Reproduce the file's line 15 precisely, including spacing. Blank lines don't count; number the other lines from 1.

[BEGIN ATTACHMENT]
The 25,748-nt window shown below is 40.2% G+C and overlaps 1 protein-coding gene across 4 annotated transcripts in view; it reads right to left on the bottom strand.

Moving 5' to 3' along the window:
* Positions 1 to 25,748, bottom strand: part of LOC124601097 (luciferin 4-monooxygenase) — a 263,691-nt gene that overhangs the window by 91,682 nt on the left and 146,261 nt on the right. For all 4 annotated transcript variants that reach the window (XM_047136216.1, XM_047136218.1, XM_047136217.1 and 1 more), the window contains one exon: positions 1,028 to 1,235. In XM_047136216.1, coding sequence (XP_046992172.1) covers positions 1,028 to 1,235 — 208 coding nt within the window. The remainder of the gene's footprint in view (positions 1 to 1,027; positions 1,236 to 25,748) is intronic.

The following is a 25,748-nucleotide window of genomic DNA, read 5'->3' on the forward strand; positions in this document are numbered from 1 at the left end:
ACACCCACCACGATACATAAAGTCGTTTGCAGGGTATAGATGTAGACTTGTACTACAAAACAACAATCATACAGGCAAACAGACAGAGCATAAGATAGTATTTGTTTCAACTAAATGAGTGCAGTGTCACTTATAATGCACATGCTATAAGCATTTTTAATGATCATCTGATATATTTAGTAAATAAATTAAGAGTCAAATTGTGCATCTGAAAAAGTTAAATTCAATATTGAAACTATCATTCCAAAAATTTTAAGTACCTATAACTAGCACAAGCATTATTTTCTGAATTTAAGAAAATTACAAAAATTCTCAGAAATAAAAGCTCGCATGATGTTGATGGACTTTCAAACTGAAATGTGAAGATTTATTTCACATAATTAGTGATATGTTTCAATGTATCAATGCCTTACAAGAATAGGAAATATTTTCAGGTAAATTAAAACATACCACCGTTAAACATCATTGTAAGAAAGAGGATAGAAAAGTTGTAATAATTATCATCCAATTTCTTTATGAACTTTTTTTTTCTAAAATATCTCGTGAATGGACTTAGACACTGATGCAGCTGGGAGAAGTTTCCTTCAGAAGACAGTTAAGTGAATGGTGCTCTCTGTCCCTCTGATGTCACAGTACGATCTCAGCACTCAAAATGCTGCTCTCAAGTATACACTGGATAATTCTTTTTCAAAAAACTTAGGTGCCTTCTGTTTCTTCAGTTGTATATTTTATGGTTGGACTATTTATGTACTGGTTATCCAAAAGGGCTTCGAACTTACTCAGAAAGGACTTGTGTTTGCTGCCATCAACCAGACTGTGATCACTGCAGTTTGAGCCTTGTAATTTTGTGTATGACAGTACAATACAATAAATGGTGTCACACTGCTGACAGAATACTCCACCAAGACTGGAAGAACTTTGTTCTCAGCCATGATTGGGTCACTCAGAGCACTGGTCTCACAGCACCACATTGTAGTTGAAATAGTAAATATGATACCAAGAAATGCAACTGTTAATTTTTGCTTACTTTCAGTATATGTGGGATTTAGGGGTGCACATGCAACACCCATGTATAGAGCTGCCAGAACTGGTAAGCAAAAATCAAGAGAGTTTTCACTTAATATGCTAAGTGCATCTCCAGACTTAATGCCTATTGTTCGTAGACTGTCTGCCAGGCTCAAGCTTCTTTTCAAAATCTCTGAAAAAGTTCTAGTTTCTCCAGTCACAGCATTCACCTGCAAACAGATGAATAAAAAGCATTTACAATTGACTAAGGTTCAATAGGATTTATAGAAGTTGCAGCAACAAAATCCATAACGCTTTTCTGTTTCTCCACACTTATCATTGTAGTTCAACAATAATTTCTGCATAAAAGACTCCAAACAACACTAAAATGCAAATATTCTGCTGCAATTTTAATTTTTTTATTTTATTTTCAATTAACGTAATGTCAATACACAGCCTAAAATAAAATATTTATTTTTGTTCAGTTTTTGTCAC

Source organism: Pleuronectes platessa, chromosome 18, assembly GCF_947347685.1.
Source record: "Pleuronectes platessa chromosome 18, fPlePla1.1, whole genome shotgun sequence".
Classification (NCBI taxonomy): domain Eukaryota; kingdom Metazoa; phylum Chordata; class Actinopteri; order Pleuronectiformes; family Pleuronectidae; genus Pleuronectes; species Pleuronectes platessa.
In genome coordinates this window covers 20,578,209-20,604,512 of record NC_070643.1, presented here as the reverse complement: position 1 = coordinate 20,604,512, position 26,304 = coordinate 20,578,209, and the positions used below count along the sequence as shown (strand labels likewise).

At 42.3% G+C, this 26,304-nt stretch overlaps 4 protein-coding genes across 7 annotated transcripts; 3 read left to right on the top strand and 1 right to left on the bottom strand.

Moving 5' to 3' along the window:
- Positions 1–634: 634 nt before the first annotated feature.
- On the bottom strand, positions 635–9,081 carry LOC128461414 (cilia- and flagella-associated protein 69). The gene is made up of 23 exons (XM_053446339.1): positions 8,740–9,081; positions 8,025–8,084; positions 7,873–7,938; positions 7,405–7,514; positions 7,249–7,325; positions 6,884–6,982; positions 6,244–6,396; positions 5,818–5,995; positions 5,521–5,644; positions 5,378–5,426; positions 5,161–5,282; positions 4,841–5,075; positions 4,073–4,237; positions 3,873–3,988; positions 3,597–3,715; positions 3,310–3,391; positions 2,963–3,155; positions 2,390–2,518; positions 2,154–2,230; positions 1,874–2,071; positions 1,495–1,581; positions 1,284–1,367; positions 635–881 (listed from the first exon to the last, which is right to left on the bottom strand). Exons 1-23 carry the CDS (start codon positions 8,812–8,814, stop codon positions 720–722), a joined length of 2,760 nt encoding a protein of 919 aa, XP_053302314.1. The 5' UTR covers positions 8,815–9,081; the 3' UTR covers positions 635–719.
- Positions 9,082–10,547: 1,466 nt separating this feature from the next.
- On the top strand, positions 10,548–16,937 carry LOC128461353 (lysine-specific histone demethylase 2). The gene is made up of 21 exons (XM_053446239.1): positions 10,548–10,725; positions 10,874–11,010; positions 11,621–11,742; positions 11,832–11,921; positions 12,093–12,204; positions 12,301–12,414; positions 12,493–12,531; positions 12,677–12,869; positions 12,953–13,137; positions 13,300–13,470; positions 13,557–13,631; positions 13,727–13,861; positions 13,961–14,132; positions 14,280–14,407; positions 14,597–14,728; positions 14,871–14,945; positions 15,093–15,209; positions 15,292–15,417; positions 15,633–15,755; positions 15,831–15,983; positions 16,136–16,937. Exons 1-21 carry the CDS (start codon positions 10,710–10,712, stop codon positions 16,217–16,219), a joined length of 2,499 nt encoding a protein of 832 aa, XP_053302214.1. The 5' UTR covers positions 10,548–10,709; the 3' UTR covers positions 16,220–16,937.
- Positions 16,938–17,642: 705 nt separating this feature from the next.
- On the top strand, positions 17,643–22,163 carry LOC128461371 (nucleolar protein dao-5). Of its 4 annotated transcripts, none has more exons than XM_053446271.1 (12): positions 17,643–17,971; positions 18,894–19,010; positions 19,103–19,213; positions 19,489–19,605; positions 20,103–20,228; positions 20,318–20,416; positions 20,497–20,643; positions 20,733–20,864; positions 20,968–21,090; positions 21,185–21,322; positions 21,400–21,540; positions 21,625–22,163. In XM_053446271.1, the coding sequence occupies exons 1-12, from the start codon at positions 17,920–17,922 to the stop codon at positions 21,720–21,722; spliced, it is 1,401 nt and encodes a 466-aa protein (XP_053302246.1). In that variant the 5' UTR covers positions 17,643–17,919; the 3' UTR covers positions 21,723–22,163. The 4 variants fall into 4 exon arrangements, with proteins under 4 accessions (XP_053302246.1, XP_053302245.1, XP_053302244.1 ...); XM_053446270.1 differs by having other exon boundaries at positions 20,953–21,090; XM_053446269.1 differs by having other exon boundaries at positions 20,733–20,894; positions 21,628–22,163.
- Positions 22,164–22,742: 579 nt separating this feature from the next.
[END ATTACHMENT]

- On the top strand, positions 10,548–16,937 carry LOC128461353 (lysine-specific histone demethylase 2). The gene is made up of 21 exons (XM_053446239.1): positions 10,548–10,725; positions 10,874–11,010; positions 11,621–11,742; positions 11,832–11,921; positions 12,093–12,204; positions 12,301–12,414; positions 12,493–12,531; positions 12,677–12,869; positions 12,953–13,137; positions 13,300–13,470; positions 13,557–13,631; positions 13,727–13,861; positions 13,961–14,132; positions 14,280–14,407; positions 14,597–14,728; positions 14,871–14,945; positions 15,093–15,209; positions 15,292–15,417; positions 15,633–15,755; positions 15,831–15,983; positions 16,136–16,937. Exons 1-21 carry the CDS (start codon positions 10,710–10,712, stop codon positions 16,217–16,219), a joined length of 2,499 nt encoding a protein of 832 aa, XP_053302214.1. The 5' UTR covers positions 10,548–10,709; the 3' UTR covers positions 16,220–16,937.